1. Text will render faster in most cases than other items that need to be fetched separately (like images). So using things like heading tags as the larger elements is a good idea.
  2. Design changes may be needed in some cases where the largest contentful item is just too slow.
  3. Optimizing your JS and CSS will help load times. Be wary of including too many third-party scripts.
  4. The LCP is in the viewport for mobile or desktop. Things in your footer are not likely to count, so this really is focusing on the top of your page.

For more about the coming update, read the rest of our Page Experience series:

  1. What’s the Page Experience Update?
  2. How to Make a Mobile-Friendly Site
  3. Intrusive Interstitials & Why They’re Bad for SEO
  4. Safe Browsing to Protect Your Website, Visitors & Ranking
  5. HTTPS for Users and Ranking
  6. Core Web Vitals Overview
  7. Core Web Vitals: LCP (Largest Contentful Paint)
  8. Core Web Vitals: FID (First Input Delay)
  9. Core Web Vitals: CLS (Cumulative Layout Shift)

If you need technical SEO assistance, contact us for a free consultation.

Bruce Clay is founder and president of Bruce Clay, Inc., a global digital marketing firm providing search engine optimization, pay-per-click, social media marketing, SEO-friendly web architecture, and SEO tools and education. Connect with him on LinkedIn and other social networks from Bruce's author page.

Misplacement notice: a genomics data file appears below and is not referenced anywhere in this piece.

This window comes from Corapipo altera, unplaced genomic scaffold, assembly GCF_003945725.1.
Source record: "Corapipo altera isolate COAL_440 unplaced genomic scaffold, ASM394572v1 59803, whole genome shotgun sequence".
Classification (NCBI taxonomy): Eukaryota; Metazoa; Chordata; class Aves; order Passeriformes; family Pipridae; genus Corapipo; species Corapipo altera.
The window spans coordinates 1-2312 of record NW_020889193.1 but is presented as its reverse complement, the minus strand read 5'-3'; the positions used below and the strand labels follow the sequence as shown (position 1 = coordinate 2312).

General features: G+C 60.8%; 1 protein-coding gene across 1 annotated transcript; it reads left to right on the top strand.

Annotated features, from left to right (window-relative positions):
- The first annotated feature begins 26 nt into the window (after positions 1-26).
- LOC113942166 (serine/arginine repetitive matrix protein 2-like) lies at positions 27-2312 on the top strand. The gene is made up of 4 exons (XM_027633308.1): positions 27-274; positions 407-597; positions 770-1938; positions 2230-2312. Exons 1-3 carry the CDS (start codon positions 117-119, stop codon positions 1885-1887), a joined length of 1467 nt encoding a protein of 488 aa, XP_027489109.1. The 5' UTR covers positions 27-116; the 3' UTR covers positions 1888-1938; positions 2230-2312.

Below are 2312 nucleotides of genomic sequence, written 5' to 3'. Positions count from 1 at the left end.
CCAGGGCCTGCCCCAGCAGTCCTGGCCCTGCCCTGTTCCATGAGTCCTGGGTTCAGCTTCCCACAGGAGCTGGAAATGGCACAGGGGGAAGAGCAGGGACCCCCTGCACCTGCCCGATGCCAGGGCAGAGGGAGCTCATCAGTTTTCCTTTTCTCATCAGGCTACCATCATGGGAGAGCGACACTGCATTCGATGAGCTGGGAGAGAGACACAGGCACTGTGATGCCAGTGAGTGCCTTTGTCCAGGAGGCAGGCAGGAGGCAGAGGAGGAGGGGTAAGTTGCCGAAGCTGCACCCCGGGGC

Comments (5)
Filed under: SEO — Tags: ,

5 Replies to “Core Web Vitals: LCP – What It Is and How to Improve It for SEO”

Definitely agree that core web vitals such as pagespeed have always been important and will continue to become more important but I have found some of the pagespeed metrics aren’t always very accurate even when changes have been implemented.

Web designers needs to focus on these things. Because it has very severe impact on SEO.

I liked reading this article – it’s timely, and the differentiation between lab and field testing was helpful too – thanks for sharing :-)

Paula Allen

Hi Andy – Yes, it helps explain why scores can vary so much between different tools. Thanks as always for contributing your thoughts!

Very interesting piece. I hadn’t heard of some of the tools you mentioned in here. I will definitely start checking those out!